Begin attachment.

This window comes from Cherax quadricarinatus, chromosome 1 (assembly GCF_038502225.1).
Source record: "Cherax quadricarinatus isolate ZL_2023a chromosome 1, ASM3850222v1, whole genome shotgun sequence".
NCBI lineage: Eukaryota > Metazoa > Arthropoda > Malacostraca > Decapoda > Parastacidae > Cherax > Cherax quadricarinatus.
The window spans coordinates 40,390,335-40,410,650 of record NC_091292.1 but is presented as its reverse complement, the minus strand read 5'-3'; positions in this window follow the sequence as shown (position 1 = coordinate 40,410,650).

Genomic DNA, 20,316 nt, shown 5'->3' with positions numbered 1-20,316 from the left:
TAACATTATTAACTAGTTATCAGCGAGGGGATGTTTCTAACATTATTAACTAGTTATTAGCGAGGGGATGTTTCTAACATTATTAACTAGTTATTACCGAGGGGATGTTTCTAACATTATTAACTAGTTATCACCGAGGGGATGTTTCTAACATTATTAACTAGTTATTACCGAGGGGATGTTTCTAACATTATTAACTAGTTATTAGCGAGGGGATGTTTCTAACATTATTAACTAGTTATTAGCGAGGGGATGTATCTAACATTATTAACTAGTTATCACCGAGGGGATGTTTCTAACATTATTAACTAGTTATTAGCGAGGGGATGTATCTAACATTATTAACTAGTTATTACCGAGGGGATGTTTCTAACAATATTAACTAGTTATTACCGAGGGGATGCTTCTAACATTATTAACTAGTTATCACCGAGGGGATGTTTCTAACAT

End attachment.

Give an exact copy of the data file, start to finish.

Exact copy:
This window comes from Cherax quadricarinatus, chromosome 1 (assembly GCF_038502225.1).
Source record: "Cherax quadricarinatus isolate ZL_2023a chromosome 1, ASM3850222v1, whole genome shotgun sequence".
NCBI lineage: Eukaryota > Metazoa > Arthropoda > Malacostraca > Decapoda > Parastacidae > Cherax > Cherax quadricarinatus.
The window spans coordinates 40,390,335-40,410,650 of record NC_091292.1 but is presented as its reverse complement, the minus strand read 5'-3'; positions in this window follow the sequence as shown (position 1 = coordinate 40,410,650).

Genomic DNA, 20,316 nt, shown 5'->3' with positions numbered 1-20,316 from the left:
TAACATTATTAACTAGTTATCAGCGAGGGGATGTTTCTAACATTATTAACTAGTTATTAGCGAGGGGATGTTTCTAACATTATTAACTAGTTATTACCGAGGGGATGTTTCTAACATTATTAACTAGTTATCACCGAGGGGATGTTTCTAACATTATTAACTAGTTATTACCGAGGGGATGTTTCTAACATTATTAACTAGTTATTAGCGAGGGGATGTTTCTAACATTATTAACTAGTTATTAGCGAGGGGATGTATCTAACATTATTAACTAGTTATCACCGAGGGGATGTTTCTAACATTATTAACTAGTTATTAGCGAGGGGATGTATCTAACATTATTAACTAGTTATTACCGAGGGGATGTTTCTAACAATATTAACTAGTTATTACCGAGGGGATGCTTCTAACATTATTAACTAGTTATCACCGAGGGGATGTTTCTAACAT